By Sarah Mac Donald - 06 August, 2019
“Having worked in Africa myself, I know the immense value placed by people and communities on clean drinking water and its impact on their lives” – Bishop Larry Duffy.
Over the coming days a group from the Diocese of Clogher will travel to Uganda for the dedication of a new well providing clean water to a rural village in the African country.
The initiative is a collaboration between parishioners in Clogher and Wells of Life, an international charity which strives to provide sustainable clean drinking water to Ugandan communities that have no running water.
Wells of Life is a non-profit Christian organisation made up of individuals, families, schools, churches and businesses. Most of its support comes from the US.
However, Lou Metzger, a parishioner from Magheracloone in south Monaghan, is an ambassador for Wells of Life in Ireland.
A lecturer in photography in Dundalk Institute of Technology (DKIT) and a former President of the Carrickmacross Lions Club, Lou Metzger is a survivor of the Hinckley California water contamination catastrophe that was documented in the film Erin Brockovich.
As someone well acquainted with the havoc contaminated water can wreak on a community, Metzger knows the importance of clean, safe drinking water and has organised the dedication of the well to the Diocese of Clogher this month.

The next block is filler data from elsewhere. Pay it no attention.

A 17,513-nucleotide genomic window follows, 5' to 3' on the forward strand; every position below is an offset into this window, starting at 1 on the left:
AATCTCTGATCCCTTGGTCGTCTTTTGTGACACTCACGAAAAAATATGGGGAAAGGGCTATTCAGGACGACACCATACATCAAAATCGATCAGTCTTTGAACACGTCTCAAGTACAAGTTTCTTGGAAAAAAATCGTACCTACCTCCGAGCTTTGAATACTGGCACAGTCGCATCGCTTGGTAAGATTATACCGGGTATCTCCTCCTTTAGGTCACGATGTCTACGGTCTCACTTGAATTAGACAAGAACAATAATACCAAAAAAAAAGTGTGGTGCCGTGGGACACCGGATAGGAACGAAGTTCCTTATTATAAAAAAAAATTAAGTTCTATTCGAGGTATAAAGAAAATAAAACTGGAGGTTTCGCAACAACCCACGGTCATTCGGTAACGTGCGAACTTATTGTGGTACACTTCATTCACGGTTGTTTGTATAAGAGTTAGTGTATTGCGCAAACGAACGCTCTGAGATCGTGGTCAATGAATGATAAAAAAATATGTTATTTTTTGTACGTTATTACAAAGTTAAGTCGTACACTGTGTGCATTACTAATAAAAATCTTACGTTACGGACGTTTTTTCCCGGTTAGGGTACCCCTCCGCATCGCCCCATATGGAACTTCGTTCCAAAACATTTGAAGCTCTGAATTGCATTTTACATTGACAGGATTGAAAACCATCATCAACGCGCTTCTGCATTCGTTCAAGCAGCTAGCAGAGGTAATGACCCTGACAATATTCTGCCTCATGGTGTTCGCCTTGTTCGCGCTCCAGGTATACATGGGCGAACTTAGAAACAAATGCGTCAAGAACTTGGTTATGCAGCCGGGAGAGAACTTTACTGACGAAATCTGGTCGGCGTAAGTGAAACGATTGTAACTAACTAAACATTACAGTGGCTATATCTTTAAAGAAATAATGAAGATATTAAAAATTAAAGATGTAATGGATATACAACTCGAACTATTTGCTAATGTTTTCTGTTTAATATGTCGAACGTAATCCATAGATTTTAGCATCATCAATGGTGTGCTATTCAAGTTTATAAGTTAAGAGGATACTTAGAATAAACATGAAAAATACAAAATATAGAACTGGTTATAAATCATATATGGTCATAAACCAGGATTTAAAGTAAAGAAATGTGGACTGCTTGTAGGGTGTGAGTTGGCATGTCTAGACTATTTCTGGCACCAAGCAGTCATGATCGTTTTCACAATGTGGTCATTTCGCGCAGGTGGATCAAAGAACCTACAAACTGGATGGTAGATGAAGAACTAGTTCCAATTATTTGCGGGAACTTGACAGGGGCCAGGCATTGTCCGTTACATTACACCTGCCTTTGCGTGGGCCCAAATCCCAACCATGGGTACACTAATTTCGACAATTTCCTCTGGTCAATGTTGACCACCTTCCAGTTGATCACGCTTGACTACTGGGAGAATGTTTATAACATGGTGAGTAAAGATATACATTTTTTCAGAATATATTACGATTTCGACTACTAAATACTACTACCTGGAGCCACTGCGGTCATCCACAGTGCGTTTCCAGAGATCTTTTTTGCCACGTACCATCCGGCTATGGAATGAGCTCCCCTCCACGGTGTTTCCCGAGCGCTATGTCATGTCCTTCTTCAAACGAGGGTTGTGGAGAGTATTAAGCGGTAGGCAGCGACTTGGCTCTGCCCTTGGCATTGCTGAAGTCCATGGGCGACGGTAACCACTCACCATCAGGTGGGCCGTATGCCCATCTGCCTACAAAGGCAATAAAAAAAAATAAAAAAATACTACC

He is also hoping that the group travelling from Clogher will bring supplies to local schools and orphanages in Uganda and that the opening of the well will change the life of the village forever and save many children’s lives.
A number of parishes in the Diocese of Clogher are already involved in fundraising initiatives to support projects in Kitui in Kenya and in Uganda, among other places.
Bishop Larry Duffy spent four years ministering in Kitui diocese in the early part of his ministry. Lending his support to the wells project he said, “The people of this diocese have a long history of generosity and solidarity with the people of Africa and several of our parishes fund various projects in Uganda already.
“Having worked in Africa myself, I know the immense value placed by people and communities on clean drinking water and its impact on their lives. I am happy that the Diocese of Clogher is being included in the work and mission of Wells of Life in Uganda and I wish Lou and all of the team every blessing in their life-giving work,” the Bishop said.
Pope Francis is a supporter of Wells of Life and Well No. 133 in Uganda has been dedicated to him.
At a Vatican conference last November, the Pope highlighted the importance of global access to clean drinking water and said there are still many parts of the world where “our brothers and sisters cannot have a dignified life because of the lack of access to clean water”.
Pope Francis described the deaths caused by bacterial contamination of water as “a huge shame for the humanity of the 21st century”.
According to the World Health Organisation, in 2015 some 2.1 billion people across the world did not have access to clean drinking water.
Wells of Life drills wells in rural Uganda and teaches the local community about sustainable hygiene and water supply.
The charity’s aim is to improve the quality of life of the people there, one well at a time.
Their mission is to tackle the worldwide crisis of the shortage of clean drinking water in the spirit of Matthew 17:20: If you have faith as small as a mustard seed, you can move mountains so that people everywhere may joyfully draw water from life-saving wells (cf Isaiah 12:3).